Need proof? Look no further than the third period of Game 4, when Mike Rupp went out onto the ice, a one-man wrecking crew looking to hit anything in his way. That led to a penalty for hitting Peter Harrold, and the subsequent scrum that broke out after he punched an unsuspecting Martin Brodeur in the chest.
It continued on the benches, where John Tortorella - who usually saves his anger for his players and the officials - stared to yell at Peter DeBoer. The two coaches moved to the ends of the benches, leaning over and pointing their fingers at one another.
In total, the Rangers took 36 penalty minutes in the third period. That included two 10-minute misconduct penalties, and finally showed what New Jersey hoped for all along - that their disciplined, between the whistles play would frustrate New York into taking extra penalties.
"We hope we frustrated them," defenseman Bryce Salvador told Tom Gulitti of The Bergen Record. "Time will tell, but it was the same strategy with Philly. Not to get involved in those plays and try to play whistle to whistle and, hopefully, we can frustrate them and have them take penalties"
The strategy appears to be working. In the past two games, New Jersey has received at least five powerplay opportunies. While they're still not clicking on the man advantage, that time helps keep the Rangers big scorers on the bench, and tires out a defense stacked with players routinely receiving heavy minutes.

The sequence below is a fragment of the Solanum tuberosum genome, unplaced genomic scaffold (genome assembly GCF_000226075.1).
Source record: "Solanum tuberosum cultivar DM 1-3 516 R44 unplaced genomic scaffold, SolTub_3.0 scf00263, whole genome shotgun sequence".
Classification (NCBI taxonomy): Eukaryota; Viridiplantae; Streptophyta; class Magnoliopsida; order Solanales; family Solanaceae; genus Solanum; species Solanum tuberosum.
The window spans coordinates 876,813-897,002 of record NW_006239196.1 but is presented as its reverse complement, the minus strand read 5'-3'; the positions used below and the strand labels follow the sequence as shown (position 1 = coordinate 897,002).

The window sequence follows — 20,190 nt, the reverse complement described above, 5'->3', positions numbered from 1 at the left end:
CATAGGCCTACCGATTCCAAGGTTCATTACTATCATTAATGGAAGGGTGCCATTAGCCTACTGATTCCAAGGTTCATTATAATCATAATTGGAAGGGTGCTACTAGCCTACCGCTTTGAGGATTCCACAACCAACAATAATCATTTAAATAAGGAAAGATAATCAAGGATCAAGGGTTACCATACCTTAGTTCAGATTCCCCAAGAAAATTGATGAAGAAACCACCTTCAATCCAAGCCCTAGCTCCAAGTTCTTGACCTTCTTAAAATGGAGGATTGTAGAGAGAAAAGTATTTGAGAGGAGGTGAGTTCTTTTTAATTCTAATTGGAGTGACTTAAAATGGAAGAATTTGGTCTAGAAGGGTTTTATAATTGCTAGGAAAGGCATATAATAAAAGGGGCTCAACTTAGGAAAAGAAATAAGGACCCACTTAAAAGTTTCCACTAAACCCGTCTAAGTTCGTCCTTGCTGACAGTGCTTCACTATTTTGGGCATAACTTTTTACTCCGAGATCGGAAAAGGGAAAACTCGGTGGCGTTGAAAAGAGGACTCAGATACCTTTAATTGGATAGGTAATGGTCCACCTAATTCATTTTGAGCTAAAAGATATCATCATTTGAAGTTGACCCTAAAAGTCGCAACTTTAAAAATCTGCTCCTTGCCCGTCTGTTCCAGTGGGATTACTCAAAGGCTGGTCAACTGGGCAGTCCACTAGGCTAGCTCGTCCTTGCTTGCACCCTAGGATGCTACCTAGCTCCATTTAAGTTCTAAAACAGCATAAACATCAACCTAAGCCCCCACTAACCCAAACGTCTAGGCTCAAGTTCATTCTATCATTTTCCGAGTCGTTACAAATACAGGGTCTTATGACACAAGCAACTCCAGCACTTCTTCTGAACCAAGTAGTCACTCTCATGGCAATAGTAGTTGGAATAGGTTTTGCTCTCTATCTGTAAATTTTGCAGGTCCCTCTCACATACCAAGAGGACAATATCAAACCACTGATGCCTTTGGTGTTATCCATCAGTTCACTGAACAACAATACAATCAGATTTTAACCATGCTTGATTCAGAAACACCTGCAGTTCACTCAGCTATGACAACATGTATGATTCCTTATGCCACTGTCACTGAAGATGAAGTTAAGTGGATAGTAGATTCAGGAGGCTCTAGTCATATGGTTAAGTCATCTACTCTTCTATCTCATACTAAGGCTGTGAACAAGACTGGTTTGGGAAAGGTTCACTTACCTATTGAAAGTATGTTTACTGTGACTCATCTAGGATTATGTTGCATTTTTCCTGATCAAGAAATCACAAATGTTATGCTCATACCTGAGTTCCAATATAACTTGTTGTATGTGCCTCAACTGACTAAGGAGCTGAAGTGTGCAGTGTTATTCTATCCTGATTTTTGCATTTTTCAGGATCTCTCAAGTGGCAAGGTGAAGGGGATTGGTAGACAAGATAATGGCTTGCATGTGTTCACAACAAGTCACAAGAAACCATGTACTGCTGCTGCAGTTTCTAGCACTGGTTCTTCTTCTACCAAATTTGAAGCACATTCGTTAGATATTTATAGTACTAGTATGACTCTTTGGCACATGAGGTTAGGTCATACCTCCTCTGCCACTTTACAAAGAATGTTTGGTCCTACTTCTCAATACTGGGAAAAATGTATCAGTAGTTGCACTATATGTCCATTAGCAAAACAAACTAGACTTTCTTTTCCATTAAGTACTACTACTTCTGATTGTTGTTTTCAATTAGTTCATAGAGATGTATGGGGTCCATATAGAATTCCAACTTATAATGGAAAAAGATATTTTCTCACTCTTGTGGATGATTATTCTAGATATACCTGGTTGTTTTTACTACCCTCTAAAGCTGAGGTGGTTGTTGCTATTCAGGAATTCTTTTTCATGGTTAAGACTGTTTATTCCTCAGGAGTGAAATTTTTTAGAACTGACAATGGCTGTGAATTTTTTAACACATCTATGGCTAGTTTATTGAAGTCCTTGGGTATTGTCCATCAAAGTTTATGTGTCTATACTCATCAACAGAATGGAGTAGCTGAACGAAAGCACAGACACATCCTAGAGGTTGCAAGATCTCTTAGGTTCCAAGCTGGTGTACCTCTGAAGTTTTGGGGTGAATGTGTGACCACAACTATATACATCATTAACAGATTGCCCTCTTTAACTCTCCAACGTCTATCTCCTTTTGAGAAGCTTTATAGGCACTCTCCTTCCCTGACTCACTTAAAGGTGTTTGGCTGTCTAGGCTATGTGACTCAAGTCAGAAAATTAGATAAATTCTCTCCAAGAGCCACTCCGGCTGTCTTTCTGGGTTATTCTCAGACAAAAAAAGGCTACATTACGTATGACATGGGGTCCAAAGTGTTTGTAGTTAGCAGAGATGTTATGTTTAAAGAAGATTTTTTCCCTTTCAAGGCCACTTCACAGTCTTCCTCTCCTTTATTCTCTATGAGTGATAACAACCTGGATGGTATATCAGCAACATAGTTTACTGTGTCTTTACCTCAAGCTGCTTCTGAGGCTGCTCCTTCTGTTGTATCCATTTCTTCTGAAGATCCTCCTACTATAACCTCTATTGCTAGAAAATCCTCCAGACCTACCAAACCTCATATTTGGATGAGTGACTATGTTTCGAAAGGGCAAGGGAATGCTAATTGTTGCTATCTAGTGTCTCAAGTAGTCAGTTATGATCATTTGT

It's also shown on the coaching side. Tortorella has been extremely vocal during the series, blaming the Devils for diving and putting the blame on the referees. He was at it again after Game 4, blaming the officials for Rupp's actions.
"It probably shouldn’t have happened," Tortorella said after the loss. "I thought it was just a legal hit (on Harrold). None of that would have happened if we just kept on playing the game. I don’t know why there was a penalty called. I’m not questioning the referee. I just thought it was a legal hit and nothing would have happened."
No offense to Tortorella, but it sounds like he's questioning the referee in that entire statement.
The true colors of the rivalry are starting to show, and even though players say there will be no carryover tonight, it wll have its fair share of chippy play. New Jersey, who has dominated most of the play in the series, needs to continue their discipline.
Just like in the series in Philadelphia, it's starting to crack the Rangers. With enough cracks, the foundation may just come crumbling down.